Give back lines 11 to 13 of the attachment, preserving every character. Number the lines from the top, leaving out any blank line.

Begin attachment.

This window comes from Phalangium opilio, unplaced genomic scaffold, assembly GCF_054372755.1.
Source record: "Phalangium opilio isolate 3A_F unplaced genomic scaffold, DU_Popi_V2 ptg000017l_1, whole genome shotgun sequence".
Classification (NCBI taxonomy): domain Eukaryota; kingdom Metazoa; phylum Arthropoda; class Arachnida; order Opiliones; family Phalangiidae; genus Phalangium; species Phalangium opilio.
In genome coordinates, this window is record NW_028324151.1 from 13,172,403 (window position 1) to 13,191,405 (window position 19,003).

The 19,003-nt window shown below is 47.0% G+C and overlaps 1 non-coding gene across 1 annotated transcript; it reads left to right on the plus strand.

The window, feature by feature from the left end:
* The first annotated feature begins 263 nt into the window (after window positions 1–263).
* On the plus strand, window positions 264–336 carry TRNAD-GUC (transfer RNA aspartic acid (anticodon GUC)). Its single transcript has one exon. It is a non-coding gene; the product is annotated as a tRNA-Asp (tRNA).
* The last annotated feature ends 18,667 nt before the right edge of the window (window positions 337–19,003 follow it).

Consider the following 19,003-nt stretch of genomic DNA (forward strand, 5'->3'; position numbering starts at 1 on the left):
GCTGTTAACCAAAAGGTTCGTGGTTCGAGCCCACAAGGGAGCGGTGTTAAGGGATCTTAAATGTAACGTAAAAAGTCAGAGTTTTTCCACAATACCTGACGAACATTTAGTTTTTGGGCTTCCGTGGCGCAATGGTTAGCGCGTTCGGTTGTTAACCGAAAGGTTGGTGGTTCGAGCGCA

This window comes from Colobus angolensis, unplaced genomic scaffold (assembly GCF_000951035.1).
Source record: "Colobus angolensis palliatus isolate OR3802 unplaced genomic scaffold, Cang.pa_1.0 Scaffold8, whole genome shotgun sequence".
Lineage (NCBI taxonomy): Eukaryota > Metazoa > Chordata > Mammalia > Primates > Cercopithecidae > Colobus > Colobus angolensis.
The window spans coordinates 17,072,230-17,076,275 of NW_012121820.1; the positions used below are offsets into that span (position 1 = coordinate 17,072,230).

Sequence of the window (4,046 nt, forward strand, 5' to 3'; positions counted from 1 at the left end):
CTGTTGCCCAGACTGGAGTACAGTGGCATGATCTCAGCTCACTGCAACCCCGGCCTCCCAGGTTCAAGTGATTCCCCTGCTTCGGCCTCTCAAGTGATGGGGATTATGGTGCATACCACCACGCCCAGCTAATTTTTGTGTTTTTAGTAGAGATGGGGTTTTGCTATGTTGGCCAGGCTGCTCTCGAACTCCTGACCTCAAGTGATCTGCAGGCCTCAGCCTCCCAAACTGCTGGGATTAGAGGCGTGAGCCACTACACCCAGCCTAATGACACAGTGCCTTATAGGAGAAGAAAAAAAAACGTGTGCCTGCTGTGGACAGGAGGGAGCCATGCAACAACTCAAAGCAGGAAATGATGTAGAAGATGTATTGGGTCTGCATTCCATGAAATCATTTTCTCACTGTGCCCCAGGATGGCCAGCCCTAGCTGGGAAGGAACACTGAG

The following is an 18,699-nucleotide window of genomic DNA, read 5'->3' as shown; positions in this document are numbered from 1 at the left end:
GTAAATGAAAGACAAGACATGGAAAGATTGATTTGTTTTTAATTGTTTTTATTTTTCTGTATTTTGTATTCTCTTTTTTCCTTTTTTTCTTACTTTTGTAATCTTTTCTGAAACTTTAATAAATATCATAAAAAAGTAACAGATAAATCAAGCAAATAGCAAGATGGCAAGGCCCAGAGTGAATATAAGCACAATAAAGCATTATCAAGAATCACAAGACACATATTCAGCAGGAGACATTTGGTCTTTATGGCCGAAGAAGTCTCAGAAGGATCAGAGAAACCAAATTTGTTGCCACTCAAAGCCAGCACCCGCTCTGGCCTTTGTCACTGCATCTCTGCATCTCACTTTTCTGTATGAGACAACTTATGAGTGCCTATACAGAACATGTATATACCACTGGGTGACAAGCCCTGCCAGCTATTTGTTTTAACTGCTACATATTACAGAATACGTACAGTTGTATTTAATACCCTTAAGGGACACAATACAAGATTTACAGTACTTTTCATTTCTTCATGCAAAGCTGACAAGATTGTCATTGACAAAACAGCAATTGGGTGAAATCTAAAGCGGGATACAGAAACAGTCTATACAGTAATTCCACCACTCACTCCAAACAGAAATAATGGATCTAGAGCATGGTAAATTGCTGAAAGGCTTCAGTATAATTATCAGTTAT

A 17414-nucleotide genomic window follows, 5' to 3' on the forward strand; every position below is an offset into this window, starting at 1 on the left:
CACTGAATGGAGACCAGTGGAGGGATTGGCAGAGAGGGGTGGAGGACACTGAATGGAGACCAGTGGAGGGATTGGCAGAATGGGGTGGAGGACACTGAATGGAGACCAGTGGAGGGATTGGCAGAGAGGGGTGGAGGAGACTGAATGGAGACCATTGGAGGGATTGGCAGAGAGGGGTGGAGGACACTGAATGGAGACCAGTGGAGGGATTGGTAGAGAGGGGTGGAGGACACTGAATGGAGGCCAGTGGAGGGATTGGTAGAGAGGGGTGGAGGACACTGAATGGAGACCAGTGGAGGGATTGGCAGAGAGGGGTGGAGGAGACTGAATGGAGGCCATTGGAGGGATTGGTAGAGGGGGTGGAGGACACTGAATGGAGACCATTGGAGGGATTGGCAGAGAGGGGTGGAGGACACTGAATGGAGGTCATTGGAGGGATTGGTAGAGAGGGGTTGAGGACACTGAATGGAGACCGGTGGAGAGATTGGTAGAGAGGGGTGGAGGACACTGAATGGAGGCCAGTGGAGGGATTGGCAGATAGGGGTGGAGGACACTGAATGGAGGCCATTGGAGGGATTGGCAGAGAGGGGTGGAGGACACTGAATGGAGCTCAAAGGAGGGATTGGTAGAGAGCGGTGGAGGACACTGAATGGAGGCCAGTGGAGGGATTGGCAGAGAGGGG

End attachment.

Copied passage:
GCTGTTAACCAAAAGGTTCGTGGTTCGAGCCCACAAGGGAGCGGTGTTAAGGGATCTTAAATGTAACGTAAAAAGTCAGAGTTTTTCCACAATACCTGACGAACATTTAGTTTTTGGGCTTCCGTGGCGCAATGGTTAGCGCGTTCGGTTGTTAACCGAAAGGTTGGTGGTTCGAGCGCA

This window comes from Colobus angolensis, unplaced genomic scaffold (assembly GCF_000951035.1).
Source record: "Colobus angolensis palliatus isolate OR3802 unplaced genomic scaffold, Cang.pa_1.0 Scaffold8, whole genome shotgun sequence".